House of the Dead: Overkill

House of the Dead: Overkill

Publisher: Sega
Platform: Wii Exclusive
UK Price (as reviewed): £29.99 (inc. VAT)
US Price (as reviewed): $46.99 (ex. Tax)

Like most good things, House of the Dead: Overkill starts things off with a stripper, this one standing on a podium and wearing a cowboy outfit that’s not totally dissimilar to Jessica Alba’s in Sin City. It’s a great way to grab the player's attention, especially as it has next to nothing to do with the game itself. This isn’t a zombie stripper.

What it does have something to do with though is the way that the game is presented – grainy video with deliberate flaws, continuity errors and gratuitousness. The whole game riffs off the 1970’s blaxploitation genre and it does it extremely well.

Take the two new main characters, for example. There’s Varla Gunns, the hooker with a heart of gold and who wields dual shotguns while she rides her motorbike, and Detective Washington, a badass Louisiana cop. Washington in particular makes a great first impression, bursting onto the screen and declaring that he’s going to rip someone’s balls off.

House of the Dead: Overkill

All of this stuff is handed over in just the first few minutes of the game, so before you’ve even got into the game itself you know that this isn’t a game for the faint hearted. Developer, Headstrong Games, has taken the House of the Dead franchise in a totally different direction – there’s swearing, gore and nudity a’plenty. There should be a sticker on the front of the box that reads “Not Suitable for Daily Mail Readers.”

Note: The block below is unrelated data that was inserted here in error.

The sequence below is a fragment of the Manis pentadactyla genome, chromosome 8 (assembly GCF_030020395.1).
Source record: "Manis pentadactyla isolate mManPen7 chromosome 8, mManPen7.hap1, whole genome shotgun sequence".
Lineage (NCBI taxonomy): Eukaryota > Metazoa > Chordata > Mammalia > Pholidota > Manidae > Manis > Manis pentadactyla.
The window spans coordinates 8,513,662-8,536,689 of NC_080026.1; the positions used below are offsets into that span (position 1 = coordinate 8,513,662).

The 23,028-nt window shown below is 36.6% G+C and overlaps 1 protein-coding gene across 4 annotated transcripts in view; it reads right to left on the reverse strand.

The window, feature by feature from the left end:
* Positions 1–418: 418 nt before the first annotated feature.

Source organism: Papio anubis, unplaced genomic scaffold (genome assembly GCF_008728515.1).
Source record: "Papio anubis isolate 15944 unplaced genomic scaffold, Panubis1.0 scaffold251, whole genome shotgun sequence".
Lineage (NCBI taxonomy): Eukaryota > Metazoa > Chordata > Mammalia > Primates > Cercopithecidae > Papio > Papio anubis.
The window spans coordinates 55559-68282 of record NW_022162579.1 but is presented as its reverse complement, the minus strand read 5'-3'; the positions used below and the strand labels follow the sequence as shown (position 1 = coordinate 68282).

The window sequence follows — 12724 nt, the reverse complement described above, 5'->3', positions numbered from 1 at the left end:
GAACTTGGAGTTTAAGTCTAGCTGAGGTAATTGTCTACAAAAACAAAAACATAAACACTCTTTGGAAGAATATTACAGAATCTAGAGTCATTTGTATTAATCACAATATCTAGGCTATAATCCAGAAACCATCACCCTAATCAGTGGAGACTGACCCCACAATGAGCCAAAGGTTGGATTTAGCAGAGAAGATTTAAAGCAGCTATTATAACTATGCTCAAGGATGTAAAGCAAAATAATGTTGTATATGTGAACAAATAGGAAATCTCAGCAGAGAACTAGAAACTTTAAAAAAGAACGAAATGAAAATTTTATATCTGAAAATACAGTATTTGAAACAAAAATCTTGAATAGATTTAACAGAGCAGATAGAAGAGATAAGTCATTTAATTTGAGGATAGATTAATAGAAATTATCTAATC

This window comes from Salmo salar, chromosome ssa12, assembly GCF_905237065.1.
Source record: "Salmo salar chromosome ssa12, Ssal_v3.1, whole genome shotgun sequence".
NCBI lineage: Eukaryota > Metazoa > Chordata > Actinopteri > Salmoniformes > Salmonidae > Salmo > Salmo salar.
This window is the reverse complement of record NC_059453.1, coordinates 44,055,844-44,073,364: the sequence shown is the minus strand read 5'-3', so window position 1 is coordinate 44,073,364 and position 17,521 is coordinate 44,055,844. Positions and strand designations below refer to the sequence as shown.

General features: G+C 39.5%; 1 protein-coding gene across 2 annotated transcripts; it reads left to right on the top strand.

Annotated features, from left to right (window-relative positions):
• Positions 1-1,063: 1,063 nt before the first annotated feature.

Story-wise, House of the Dead: Overkill is as ludicrous and convoluted as you might expect and hope. It’s a prequel to all the other games in the long-running series, with series protagonist Agent G (who coolly and constantly insists that he won’t tell no mofo his real name) coming just out of the academy and thrust into a crowd of Zombies in the deep south.

Sorry, did we say Zombies? We meant Mutants. According to Headstrong, the House of the Dead games aren’t allowed to refer to the enemies as Zombies because the idea just doesn’t go down well in Japanese culture. It’s something that G and Washington mention too, poking yet more fun at the so-serious roots of the arcade classic.

House of the Dead: Overkill

It’s this constant irreverence and startlingly modern, western take on the series which goes a long way to making House of the Dead: Overkill feel so fresh and new. Just another House of the Dead remake or retake would have been OK for a short time, but by taking an entirely new and more adult perspective on the series Headstrong has managed to make the game feel more alive than ever.

Again though, it really does need to be hammered home that this isn’t a game suitable for children. Frankly, it’s startling that Nintendo would even let it on the console – this is the company that once censored Mortal Kombat, remember? Now here they are with a title that has swearing, boob-shots and gory dismemberment of zombies mutants.

That’s not all either – none of that is as bad as the boss at the end of the first level. He’s a wheelchair-bound boy who’s been deliberately made to resemble Harry Potter and isn’t only brutally euthanized on-screen, but is referred to more than once as “a pathetic cripple.”

If it weren’t for the fact that it’s so obviously tongue-in-cheek and laden with post-modern humour then it’d be dangerously close to crossing into the realms of poor taste.